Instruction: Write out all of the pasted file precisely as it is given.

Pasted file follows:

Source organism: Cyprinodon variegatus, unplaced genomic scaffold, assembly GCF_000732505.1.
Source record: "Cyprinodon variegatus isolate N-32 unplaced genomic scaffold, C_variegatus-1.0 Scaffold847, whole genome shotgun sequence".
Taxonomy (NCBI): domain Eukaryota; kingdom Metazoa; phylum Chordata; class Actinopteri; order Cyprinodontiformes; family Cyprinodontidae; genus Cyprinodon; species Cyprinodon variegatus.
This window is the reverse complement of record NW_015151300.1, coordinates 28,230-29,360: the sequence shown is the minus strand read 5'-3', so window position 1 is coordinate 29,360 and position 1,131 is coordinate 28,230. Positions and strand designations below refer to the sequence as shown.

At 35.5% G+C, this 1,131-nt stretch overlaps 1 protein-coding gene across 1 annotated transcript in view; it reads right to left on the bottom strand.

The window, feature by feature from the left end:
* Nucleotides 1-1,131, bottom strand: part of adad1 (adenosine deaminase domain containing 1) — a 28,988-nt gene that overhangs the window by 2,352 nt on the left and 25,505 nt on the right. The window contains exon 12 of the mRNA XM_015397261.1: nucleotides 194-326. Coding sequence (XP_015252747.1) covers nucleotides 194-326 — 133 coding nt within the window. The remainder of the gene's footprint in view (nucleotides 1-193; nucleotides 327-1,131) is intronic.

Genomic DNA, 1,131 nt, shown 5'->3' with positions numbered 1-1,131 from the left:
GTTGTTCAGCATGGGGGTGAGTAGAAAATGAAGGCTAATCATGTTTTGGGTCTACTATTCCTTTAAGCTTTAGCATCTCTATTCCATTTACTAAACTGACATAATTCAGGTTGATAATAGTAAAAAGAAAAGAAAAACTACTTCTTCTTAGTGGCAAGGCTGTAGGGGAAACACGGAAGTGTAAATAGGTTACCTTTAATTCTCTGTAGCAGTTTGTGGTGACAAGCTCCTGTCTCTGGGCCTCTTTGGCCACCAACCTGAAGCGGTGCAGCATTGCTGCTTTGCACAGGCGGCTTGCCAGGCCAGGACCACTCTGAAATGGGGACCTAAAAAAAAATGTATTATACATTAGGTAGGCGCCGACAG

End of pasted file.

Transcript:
Source organism: Cyprinodon variegatus, unplaced genomic scaffold, assembly GCF_000732505.1.
Source record: "Cyprinodon variegatus isolate N-32 unplaced genomic scaffold, C_variegatus-1.0 Scaffold847, whole genome shotgun sequence".
Taxonomy (NCBI): domain Eukaryota; kingdom Metazoa; phylum Chordata; class Actinopteri; order Cyprinodontiformes; family Cyprinodontidae; genus Cyprinodon; species Cyprinodon variegatus.
This window is the reverse complement of record NW_015151300.1, coordinates 28,230-29,360: the sequence shown is the minus strand read 5'-3', so window position 1 is coordinate 29,360 and position 1,131 is coordinate 28,230. Positions and strand designations below refer to the sequence as shown.

At 35.5% G+C, this 1,131-nt stretch overlaps 1 protein-coding gene across 1 annotated transcript in view; it reads right to left on the bottom strand.

The window, feature by feature from the left end:
* Nucleotides 1-1,131, bottom strand: part of adad1 (adenosine deaminase domain containing 1) — a 28,988-nt gene that overhangs the window by 2,352 nt on the left and 25,505 nt on the right. The window contains exon 12 of the mRNA XM_015397261.1: nucleotides 194-326. Coding sequence (XP_015252747.1) covers nucleotides 194-326 — 133 coding nt within the window. The remainder of the gene's footprint in view (nucleotides 1-193; nucleotides 327-1,131) is intronic.

Genomic DNA, 1,131 nt, shown 5'->3' with positions numbered 1-1,131 from the left:
GTTGTTCAGCATGGGGGTGAGTAGAAAATGAAGGCTAATCATGTTTTGGGTCTACTATTCCTTTAAGCTTTAGCATCTCTATTCCATTTACTAAACTGACATAATTCAGGTTGATAATAGTAAAAAGAAAAGAAAAACTACTTCTTCTTAGTGGCAAGGCTGTAGGGGAAACACGGAAGTGTAAATAGGTTACCTTTAATTCTCTGTAGCAGTTTGTGGTGACAAGCTCCTGTCTCTGGGCCTCTTTGGCCACCAACCTGAAGCGGTGCAGCATTGCTGCTTTGCACAGGCGGCTTGCCAGGCCAGGACCACTCTGAAATGGGGACCTAAAAAAAAATGTATTATACATTAGGTAGGCGCCGACAG